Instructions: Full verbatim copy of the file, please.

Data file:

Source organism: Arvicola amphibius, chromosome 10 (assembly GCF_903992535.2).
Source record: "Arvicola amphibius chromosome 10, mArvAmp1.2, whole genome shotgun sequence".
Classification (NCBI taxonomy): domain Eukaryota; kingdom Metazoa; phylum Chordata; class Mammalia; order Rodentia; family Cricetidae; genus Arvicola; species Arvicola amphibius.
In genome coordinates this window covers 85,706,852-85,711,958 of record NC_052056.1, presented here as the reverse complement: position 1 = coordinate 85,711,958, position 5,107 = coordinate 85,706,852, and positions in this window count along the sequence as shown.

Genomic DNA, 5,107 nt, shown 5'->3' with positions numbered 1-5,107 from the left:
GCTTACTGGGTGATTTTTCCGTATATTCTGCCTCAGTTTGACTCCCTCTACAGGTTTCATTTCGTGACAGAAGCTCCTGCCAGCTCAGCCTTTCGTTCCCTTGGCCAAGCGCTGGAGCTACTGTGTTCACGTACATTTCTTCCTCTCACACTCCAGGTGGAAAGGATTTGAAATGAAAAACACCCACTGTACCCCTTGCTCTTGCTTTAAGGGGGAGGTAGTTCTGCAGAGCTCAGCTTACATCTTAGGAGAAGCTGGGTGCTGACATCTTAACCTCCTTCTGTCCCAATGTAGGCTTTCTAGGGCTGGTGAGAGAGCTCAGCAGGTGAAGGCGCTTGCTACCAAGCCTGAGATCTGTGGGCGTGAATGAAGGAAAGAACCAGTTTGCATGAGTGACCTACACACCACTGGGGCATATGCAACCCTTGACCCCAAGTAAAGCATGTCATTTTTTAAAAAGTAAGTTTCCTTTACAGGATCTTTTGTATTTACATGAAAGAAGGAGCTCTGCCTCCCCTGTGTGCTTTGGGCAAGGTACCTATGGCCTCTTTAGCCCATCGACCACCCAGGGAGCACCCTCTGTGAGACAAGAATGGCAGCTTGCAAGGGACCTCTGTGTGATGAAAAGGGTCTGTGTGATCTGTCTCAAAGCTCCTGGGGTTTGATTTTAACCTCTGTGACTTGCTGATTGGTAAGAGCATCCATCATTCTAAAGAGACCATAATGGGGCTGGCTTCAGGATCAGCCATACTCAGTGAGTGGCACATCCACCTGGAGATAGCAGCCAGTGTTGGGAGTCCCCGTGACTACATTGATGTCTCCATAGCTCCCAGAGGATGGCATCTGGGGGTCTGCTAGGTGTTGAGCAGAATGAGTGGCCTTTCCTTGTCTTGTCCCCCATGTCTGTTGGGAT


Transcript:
Source organism: Arvicola amphibius, chromosome 10 (assembly GCF_903992535.2).
Source record: "Arvicola amphibius chromosome 10, mArvAmp1.2, whole genome shotgun sequence".
Classification (NCBI taxonomy): domain Eukaryota; kingdom Metazoa; phylum Chordata; class Mammalia; order Rodentia; family Cricetidae; genus Arvicola; species Arvicola amphibius.
In genome coordinates this window covers 85,706,852-85,711,958 of record NC_052056.1, presented here as the reverse complement: position 1 = coordinate 85,711,958, position 5,107 = coordinate 85,706,852, and positions in this window count along the sequence as shown.

Genomic DNA, 5,107 nt, shown 5'->3' with positions numbered 1-5,107 from the left:
GCTTACTGGGTGATTTTTCCGTATATTCTGCCTCAGTTTGACTCCCTCTACAGGTTTCATTTCGTGACAGAAGCTCCTGCCAGCTCAGCCTTTCGTTCCCTTGGCCAAGCGCTGGAGCTACTGTGTTCACGTACATTTCTTCCTCTCACACTCCAGGTGGAAAGGATTTGAAATGAAAAACACCCACTGTACCCCTTGCTCTTGCTTTAAGGGGGAGGTAGTTCTGCAGAGCTCAGCTTACATCTTAGGAGAAGCTGGGTGCTGACATCTTAACCTCCTTCTGTCCCAATGTAGGCTTTCTAGGGCTGGTGAGAGAGCTCAGCAGGTGAAGGCGCTTGCTACCAAGCCTGAGATCTGTGGGCGTGAATGAAGGAAAGAACCAGTTTGCATGAGTGACCTACACACCACTGGGGCATATGCAACCCTTGACCCCAAGTAAAGCATGTCATTTTTTAAAAAGTAAGTTTCCTTTACAGGATCTTTTGTATTTACATGAAAGAAGGAGCTCTGCCTCCCCTGTGTGCTTTGGGCAAGGTACCTATGGCCTCTTTAGCCCATCGACCACCCAGGGAGCACCCTCTGTGAGACAAGAATGGCAGCTTGCAAGGGACCTCTGTGTGATGAAAAGGGTCTGTGTGATCTGTCTCAAAGCTCCTGGGGTTTGATTTTAACCTCTGTGACTTGCTGATTGGTAAGAGCATCCATCATTCTAAAGAGACCATAATGGGGCTGGCTTCAGGATCAGCCATACTCAGTGAGTGGCACATCCACCTGGAGATAGCAGCCAGTGTTGGGAGTCCCCGTGACTACATTGATGTCTCCATAGCTCCCAGAGGATGGCATCTGGGGGTCTGCTAGGTGTTGAGCAGAATGAGTGGCCTTTCCTTGTCTTGTCCCCCATGTCTGTTGGGAT